Democrats criticize USPS consolidation plans

USPS said on Thursday that it could close at least 223 processing centers as part of its push to cut $20 billion in annual costs by 2015.

The agency, which also has shown an interest in closing up to 3,700 local post offices, also acknowledges that its push to downsize will essentially end next-day delivery of first-class mail in many cases.

But the Postal Service also says that, with mail volume plummeting, it is doing what it can to stay afloat. USPS also wants to end Saturday delivery and has said that it could run out of money this year if Congress doesn’t act on reform legislation.

“What we are doing is adjusting our operational realities to the current market,” David Williams, the agency’s vice president for network operations, said late last year.

Under the consolidation plan outlined Thursday, no processing centers would be closed before May 15, as part of an agreement USPS made with lawmakers in December.

David Partenheimer, a spokesman for the Postal Service, also told The Hill that the decisions on closures were not yet final. The American Postal Workers Union has noted that the Postal Regulatory Commission has also yet to release its advisory opinion on the changes.

In all, the closing of the processing centers would eliminate as many as 35,000 positions, though a Partenheimer said that attrition would account for most of the job losses.

Postal employees affected by the consolidations would also be able to apply for jobs elsewhere in the agency.

The Postal Service is also still examining whether to close six more processing centers, and has decided not to shutter 35 others, at least for the time being.

On Thursday, top Republican lawmakers working on a postal overhaul praised USPS for taking the next step in closing the processing centers and urged the agency to stay the course.

“Rightsizing is essential to solving the Postal Service’s financial crisis,” Reps. Darrell Issa of California, Dennis Ross of Florida and Justin AmashJustin AmashObamaCare gets new lease on life Top Republican: The healthcare bill is dead House GOP abandons ObamaCare repeal effort in stunning defeat MORE of Michigan, said in a joint statement.

“If USPS leadership actually goes through with a realignment, instead of caving to political pressure again, it will be an acknowledgment that no budget gimmick is going to restore the Postal Service to solvency.”

For their part, Democrats on Capitol Hill alternately praised USPS for saving processing centers in their backyard and bashed the agency for moving forward with consolidation plans.

Senate Majority Leader Harry ReidHarry ReidRepublican failure Senate about to enter 'nuclear option' death spiral Top GOP senator: 'Tragic mistake' if Democrats try to block Gorsuch MORE (D-Nev.), for instance, said the Postal Service made the right move in keeping a Reno facility open, which means mail from the area would not have to be processed in Sacramento.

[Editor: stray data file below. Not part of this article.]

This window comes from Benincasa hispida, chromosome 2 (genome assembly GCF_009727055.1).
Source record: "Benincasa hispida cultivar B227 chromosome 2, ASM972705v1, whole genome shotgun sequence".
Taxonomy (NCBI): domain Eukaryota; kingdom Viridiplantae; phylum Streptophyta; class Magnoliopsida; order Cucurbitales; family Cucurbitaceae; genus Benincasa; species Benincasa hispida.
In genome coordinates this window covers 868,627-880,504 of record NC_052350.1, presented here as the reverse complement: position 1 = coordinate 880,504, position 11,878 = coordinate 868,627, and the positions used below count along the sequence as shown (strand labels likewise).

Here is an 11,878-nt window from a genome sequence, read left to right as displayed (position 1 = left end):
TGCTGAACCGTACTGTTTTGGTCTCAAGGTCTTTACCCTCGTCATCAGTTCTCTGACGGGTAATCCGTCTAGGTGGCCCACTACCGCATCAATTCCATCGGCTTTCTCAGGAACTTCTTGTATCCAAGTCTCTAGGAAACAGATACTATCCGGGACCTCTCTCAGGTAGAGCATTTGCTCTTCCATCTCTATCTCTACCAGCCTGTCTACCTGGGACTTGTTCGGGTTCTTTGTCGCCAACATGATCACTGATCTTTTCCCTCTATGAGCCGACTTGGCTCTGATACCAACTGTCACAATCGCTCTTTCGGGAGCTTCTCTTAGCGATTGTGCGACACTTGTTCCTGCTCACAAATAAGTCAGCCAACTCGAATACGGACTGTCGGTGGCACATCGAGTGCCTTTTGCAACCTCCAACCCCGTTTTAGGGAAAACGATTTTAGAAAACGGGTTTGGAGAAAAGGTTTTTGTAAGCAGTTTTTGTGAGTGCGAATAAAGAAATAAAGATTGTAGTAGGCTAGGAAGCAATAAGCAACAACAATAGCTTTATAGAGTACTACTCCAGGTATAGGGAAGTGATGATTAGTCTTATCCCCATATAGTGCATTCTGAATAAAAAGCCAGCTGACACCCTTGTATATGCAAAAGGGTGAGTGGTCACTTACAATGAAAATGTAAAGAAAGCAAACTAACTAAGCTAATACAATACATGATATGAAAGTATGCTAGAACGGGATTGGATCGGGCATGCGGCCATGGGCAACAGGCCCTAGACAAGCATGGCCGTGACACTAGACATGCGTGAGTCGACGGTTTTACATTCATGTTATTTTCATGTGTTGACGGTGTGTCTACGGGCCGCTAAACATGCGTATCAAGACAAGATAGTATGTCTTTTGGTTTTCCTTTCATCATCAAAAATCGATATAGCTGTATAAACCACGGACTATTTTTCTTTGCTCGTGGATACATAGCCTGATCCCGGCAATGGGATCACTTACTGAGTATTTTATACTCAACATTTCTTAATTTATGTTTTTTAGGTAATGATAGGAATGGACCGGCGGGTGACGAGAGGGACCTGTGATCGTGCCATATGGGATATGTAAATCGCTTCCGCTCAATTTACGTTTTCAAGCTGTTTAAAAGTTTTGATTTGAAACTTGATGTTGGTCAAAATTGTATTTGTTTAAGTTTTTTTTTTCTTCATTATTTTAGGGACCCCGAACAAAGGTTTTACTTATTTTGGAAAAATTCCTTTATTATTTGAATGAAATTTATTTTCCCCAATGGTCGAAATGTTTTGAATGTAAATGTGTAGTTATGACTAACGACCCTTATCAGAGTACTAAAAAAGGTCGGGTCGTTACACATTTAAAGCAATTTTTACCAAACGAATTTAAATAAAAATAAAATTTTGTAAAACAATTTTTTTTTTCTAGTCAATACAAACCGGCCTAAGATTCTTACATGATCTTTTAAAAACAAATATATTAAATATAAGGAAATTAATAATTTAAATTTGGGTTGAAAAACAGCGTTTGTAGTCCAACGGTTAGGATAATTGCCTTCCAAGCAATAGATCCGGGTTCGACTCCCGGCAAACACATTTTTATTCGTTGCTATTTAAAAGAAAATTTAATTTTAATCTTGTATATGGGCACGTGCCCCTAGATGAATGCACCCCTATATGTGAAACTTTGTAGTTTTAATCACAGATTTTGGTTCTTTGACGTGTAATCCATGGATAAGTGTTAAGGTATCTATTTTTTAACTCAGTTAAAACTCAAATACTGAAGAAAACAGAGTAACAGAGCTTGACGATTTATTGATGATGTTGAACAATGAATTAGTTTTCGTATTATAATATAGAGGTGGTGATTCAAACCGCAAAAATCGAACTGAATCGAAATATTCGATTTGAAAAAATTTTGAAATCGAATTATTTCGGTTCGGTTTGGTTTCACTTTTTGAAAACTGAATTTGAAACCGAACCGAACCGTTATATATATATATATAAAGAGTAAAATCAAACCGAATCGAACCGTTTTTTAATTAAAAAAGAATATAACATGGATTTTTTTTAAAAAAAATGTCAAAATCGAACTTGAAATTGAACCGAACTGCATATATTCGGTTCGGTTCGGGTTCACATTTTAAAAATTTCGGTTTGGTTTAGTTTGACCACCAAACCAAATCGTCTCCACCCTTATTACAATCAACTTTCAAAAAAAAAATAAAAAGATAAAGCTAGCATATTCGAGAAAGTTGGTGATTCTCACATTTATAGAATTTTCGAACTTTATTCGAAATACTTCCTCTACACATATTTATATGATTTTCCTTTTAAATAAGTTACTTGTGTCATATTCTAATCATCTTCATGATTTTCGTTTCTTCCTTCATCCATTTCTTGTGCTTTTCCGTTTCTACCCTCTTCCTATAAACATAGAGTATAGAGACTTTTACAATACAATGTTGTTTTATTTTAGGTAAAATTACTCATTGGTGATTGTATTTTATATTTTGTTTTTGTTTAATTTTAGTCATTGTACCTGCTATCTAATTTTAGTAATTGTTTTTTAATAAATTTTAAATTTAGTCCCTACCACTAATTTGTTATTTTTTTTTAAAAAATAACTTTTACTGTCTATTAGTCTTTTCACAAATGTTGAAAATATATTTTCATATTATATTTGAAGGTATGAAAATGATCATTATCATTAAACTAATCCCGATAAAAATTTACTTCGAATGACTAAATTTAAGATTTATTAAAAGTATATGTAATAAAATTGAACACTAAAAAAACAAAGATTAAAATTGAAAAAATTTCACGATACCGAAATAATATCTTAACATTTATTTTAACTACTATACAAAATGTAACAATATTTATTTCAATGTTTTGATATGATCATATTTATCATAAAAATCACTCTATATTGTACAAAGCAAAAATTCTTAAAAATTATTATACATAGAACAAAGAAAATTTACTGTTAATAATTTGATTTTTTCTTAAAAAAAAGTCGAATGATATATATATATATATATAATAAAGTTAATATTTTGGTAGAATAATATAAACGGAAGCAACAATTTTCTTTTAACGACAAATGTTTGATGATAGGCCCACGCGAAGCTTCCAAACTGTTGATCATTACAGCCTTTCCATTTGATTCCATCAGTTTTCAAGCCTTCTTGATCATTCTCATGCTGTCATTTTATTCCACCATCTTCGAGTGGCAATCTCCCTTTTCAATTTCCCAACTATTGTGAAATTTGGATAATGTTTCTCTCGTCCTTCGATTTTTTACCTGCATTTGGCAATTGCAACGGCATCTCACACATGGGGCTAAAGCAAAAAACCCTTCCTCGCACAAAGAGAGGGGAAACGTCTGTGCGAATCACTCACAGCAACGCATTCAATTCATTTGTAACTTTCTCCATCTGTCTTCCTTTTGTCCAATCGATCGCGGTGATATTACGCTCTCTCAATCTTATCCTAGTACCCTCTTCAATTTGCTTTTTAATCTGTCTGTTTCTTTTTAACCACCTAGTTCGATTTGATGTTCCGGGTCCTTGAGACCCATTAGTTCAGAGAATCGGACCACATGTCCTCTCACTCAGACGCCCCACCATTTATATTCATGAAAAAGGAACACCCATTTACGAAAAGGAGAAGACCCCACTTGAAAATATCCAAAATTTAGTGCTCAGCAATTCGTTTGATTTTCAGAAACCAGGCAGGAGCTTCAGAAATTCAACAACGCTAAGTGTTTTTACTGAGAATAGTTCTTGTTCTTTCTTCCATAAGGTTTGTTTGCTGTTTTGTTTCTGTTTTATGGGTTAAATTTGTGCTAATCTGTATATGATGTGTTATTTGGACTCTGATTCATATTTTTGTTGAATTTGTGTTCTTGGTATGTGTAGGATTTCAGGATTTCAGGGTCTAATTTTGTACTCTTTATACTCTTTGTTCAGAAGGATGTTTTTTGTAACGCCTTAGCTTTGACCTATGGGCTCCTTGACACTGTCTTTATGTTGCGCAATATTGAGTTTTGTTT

“The loss of the Reno mail processing plant would have been devastating to Northern Nevada,” Reid said in a statement. “I am pleased that we were able to protect Nevada jobs and ensure that Nevadans continue to receive their mail in a timely manner.”

But Sens. Barbara MikulskiBarbara MikulskiAfter 30 years celebrating women’s history, have we made enough progress? DC restaurant owners sue Trump hotel over unfair competition: report Meet the Trump pick who could lead Russia probe MORE and Ben CardinBen CardinThe truth is the latest casualty of today’s brand of politics Senate braces for fallout over Supreme Court fight Democrats step up calls that Russian hack was act of war MORE, both Maryland Democrats, slammed USPS for continuing to study whether a processing facility on their state’s Eastern Shore should be closed.

“Relaxing delivery standards by moving mail processing from Easton to Delaware is simply not a practical or sustainable option,” the two senators wrote Thursday to Postmaster General Patrick Donahoe.

Cardin and Mikulski are among the 26 Democratic senators who joined Sanders in pressing for changes to the chamber’s bipartisan postal overhaul bill.

The measure — sponsored by Sens. Joe Lieberman (I-Conn.), Susan CollinsSusan CollinsSenate braces for fallout over Supreme Court fight Overnight Finance: WH wants to slash billions | Border wall funding likely on hold | Wells Fargo to pay 0M over unauthorized accounts | Dems debate revamping consumer board Lawmakers call for pilot program to test for energy sector vulnerabilities MORE (R-Maine), Tom CarperTom CarperMembers help package meals at Kraft Heinz charity event in DC Kushner family, Chinese firm call off deal amid public scrutiny Dem senators press ethics office over Ivanka Trump's role MORE (D-Del.) and Scott Brown (R-Mass.) — is expected to get floor consideration in the coming weeks.

It would keep USPS from scrapping six-day delivery for two years, and allow the agency to use an overpayment into a federal retirement plan to help incentivize some postal workers into retirement.

But Sanders and other lawmakers say the measure would move USPS in the wrong direction, and the agency should be revamped in a way to allow it to offer more products and services.

House Republicans, meanwhile, are pushing their own bill that would, among other things, create an oversight board to recommend post office closures and other ways to cut costs.

Donahoe has said that neither chamber’s legislation would allow his agency to act enough like a business, which he said USPS needs to do to take on competitors like FedEx and UPS.